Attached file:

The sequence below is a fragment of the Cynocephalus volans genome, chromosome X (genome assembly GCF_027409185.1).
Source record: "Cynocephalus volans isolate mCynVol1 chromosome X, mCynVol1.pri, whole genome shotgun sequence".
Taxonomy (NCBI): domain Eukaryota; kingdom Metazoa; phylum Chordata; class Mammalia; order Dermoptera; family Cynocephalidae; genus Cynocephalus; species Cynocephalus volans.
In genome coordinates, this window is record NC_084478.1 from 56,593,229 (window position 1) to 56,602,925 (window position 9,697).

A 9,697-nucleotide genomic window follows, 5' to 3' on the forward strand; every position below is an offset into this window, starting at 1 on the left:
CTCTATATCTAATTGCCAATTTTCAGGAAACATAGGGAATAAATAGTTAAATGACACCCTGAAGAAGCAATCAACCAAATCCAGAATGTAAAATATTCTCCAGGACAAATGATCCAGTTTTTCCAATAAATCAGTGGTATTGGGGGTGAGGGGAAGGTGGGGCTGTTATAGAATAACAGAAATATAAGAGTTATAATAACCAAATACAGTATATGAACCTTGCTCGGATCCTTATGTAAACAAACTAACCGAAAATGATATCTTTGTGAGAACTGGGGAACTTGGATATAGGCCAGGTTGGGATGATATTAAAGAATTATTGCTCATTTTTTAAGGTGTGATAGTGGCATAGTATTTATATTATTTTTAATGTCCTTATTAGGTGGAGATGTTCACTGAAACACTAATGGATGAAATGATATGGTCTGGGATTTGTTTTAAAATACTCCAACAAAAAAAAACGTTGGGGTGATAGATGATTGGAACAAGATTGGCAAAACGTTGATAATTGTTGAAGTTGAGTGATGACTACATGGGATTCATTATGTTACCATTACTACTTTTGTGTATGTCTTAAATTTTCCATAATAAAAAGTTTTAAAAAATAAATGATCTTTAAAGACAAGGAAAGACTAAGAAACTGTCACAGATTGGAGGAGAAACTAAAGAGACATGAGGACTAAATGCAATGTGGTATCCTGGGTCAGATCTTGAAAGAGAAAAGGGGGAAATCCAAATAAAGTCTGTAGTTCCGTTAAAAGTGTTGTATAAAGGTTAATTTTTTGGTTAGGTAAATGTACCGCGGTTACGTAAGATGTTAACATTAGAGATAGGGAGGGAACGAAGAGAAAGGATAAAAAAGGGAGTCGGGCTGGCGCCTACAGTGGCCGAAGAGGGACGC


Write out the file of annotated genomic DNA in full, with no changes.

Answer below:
The sequence below is a fragment of the Cynocephalus volans genome, chromosome X (genome assembly GCF_027409185.1).
Source record: "Cynocephalus volans isolate mCynVol1 chromosome X, mCynVol1.pri, whole genome shotgun sequence".
Taxonomy (NCBI): domain Eukaryota; kingdom Metazoa; phylum Chordata; class Mammalia; order Dermoptera; family Cynocephalidae; genus Cynocephalus; species Cynocephalus volans.
In genome coordinates, this window is record NC_084478.1 from 56,593,229 (window position 1) to 56,602,925 (window position 9,697).

A 9,697-nucleotide genomic window follows, 5' to 3' on the forward strand; every position below is an offset into this window, starting at 1 on the left:
CTCTATATCTAATTGCCAATTTTCAGGAAACATAGGGAATAAATAGTTAAATGACACCCTGAAGAAGCAATCAACCAAATCCAGAATGTAAAATATTCTCCAGGACAAATGATCCAGTTTTTCCAATAAATCAGTGGTATTGGGGGTGAGGGGAAGGTGGGGCTGTTATAGAATAACAGAAATATAAGAGTTATAATAACCAAATACAGTATATGAACCTTGCTCGGATCCTTATGTAAACAAACTAACCGAAAATGATATCTTTGTGAGAACTGGGGAACTTGGATATAGGCCAGGTTGGGATGATATTAAAGAATTATTGCTCATTTTTTAAGGTGTGATAGTGGCATAGTATTTATATTATTTTTAATGTCCTTATTAGGTGGAGATGTTCACTGAAACACTAATGGATGAAATGATATGGTCTGGGATTTGTTTTAAAATACTCCAACAAAAAAAAACGTTGGGGTGATAGATGATTGGAACAAGATTGGCAAAACGTTGATAATTGTTGAAGTTGAGTGATGACTACATGGGATTCATTATGTTACCATTACTACTTTTGTGTATGTCTTAAATTTTCCATAATAAAAAGTTTTAAAAAATAAATGATCTTTAAAGACAAGGAAAGACTAAGAAACTGTCACAGATTGGAGGAGAAACTAAAGAGACATGAGGACTAAATGCAATGTGGTATCCTGGGTCAGATCTTGAAAGAGAAAAGGGGGAAATCCAAATAAAGTCTGTAGTTCCGTTAAAAGTGTTGTATAAAGGTTAATTTTTTGGTTAGGTAAATGTACCGCGGTTACGTAAGATGTTAACATTAGAGATAGGGAGGGAACGAAGAGAAAGGATAAAAAAGGGAGTCGGGCTGGCGCCTACAGTGGCCGAAGAGGGACGC